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Meanwhile, Mail columnist visits p0rn site. Gasp

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Big Tent Google may not be willing to comment on how much money it makes from pornography online, but the search giant's UK public policy head Sarah Hunter has unsurprisingly urged caution when it comes to ISPs filtering content over their networks.

Speaking at Google's annual Big Tent event in Watford this morning, Hunter gently tussled with a panel that included TalkTalk's executive director Andrew Heaney, the Daily Mail's Amanda Platell and Index on Censorship's Kirsty Hughes over how to protect children from smut on the internet.

The typical arguments for and against were rolled out by the panelists, with Heaney leading the charge in favour of network filtering as a parental "choice".

TalkTalk is the first big name telco in Blighty to apply a network filtering tool to its service. Heaney said he wanted that system to serve as a model for other ISPs by arguing that the government should encourage TalkTalk's rivals and device makers to adopt such an "opt-in" blocking service.

He countered against Hughes' concerns about censorship by saying that it "seemed odd that people are advocating not protecting children".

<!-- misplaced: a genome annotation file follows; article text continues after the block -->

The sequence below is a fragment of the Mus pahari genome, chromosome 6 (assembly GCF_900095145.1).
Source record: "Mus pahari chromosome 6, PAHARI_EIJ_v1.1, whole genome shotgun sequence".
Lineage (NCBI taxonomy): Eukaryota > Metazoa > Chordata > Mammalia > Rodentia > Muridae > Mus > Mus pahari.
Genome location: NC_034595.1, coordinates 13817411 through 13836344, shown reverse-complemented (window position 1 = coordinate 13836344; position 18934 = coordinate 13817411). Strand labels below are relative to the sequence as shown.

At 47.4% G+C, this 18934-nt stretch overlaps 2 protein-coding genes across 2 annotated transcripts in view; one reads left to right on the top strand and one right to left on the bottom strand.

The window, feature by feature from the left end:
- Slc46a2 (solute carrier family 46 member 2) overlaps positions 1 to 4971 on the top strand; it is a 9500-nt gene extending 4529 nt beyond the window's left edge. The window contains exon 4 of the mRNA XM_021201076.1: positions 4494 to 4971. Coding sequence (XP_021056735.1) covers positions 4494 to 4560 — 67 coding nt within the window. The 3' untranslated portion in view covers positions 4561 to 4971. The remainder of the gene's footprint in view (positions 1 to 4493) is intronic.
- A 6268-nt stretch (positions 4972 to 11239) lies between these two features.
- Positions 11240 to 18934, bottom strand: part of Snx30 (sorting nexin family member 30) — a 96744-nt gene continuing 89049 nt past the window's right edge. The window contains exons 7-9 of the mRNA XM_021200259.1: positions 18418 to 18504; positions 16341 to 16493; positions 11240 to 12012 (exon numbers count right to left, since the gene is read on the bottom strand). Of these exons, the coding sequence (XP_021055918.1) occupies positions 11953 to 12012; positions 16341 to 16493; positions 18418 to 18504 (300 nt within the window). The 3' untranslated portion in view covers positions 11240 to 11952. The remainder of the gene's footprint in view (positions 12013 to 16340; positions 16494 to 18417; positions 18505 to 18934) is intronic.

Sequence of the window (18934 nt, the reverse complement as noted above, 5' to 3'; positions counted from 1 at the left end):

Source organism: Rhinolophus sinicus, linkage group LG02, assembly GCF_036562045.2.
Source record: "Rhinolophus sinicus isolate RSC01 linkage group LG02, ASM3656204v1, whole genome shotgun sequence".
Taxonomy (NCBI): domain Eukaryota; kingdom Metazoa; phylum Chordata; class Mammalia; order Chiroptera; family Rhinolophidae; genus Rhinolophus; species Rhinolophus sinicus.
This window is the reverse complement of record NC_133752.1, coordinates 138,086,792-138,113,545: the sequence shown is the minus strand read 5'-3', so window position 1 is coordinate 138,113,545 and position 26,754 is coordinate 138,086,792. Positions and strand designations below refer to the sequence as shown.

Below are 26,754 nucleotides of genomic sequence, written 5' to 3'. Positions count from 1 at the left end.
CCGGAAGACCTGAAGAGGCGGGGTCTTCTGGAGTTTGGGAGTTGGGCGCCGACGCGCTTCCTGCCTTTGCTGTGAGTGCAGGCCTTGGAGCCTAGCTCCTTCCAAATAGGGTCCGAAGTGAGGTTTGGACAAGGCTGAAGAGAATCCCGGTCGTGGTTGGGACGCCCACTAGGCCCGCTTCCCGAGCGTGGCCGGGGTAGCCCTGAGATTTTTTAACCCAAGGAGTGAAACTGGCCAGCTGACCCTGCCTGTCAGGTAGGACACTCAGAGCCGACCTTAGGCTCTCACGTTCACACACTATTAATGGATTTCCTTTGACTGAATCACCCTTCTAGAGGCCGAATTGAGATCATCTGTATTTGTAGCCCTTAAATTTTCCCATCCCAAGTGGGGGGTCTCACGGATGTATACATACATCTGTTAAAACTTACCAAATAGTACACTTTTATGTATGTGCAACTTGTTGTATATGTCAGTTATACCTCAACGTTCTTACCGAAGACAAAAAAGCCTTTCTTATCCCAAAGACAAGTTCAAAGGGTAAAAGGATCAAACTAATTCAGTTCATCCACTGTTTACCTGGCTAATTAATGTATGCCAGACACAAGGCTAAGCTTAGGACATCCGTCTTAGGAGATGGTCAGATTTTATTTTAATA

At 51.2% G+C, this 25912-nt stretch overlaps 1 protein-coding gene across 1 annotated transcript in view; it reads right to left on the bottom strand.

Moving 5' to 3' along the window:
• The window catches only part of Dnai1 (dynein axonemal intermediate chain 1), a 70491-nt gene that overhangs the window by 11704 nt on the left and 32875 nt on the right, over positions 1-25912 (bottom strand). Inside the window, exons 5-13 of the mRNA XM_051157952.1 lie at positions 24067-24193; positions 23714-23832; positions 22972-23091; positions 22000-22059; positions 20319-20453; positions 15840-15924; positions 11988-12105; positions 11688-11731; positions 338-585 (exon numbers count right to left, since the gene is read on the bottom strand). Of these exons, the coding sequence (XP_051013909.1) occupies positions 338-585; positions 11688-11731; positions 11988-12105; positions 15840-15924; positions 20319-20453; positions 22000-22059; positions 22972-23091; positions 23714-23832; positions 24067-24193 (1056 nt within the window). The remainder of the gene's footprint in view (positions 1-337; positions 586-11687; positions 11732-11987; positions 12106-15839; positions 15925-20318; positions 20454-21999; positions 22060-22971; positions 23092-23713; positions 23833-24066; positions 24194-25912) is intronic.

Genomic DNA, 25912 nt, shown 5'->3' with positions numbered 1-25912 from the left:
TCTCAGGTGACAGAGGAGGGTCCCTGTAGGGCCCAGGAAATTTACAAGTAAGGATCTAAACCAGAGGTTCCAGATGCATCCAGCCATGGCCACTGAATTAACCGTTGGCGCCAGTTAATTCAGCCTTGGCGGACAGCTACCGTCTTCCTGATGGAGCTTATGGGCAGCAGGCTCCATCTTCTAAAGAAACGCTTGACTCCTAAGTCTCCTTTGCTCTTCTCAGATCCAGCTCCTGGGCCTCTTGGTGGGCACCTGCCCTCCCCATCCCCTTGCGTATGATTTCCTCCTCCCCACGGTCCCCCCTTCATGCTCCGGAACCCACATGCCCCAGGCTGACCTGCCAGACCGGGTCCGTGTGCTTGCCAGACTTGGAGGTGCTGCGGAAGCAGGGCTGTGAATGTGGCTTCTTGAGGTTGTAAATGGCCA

Hughes suggested that TalkTalk's argument in favour of filtering was simplistic.

Meanwhile, Platell confessed that she visited the well-known PornHub website last night, and the Mail columnist added that she was "appalled" by what she found there.

The audience was quick to point out that the online version of her newspaper is regularly covered wall-to-wall in bikini-clad women.

Platell judged that such titillation is "OK". She had begun her opposition to what some might label as more extreme porn by stating that her paper did not "believe in stripping away civil liberties" – a comment that was greeted with much derision from the room.

She also suggested (to more laughter) that porn found in the likes of Playboy magazine in the pre-internet age wasn't as bad as some of the content found on the interwebs.

Hunter broadly agreed with some of the comments from Platell and Heaney but added that Google had different ideas about what "mechanisms should be used to protect children".

She noted that the current network filtering solution offered by TalkTalk could "overblock or underblock" content. The policy wonk later added that "the level of secrecy and lack of transparency around the way filters work" needed to be addressed.

Heaney said his company was "not trying to oversell" its filtering system because it was offered to customers as a choice to, in effect, censor what material their kids see online.

Hunter argued that Google needed to make more effort to educate parents, but batted aside the question of exactly how much money Google makes from pornography, instead preferring to gently push for safeguards. Bless. ®

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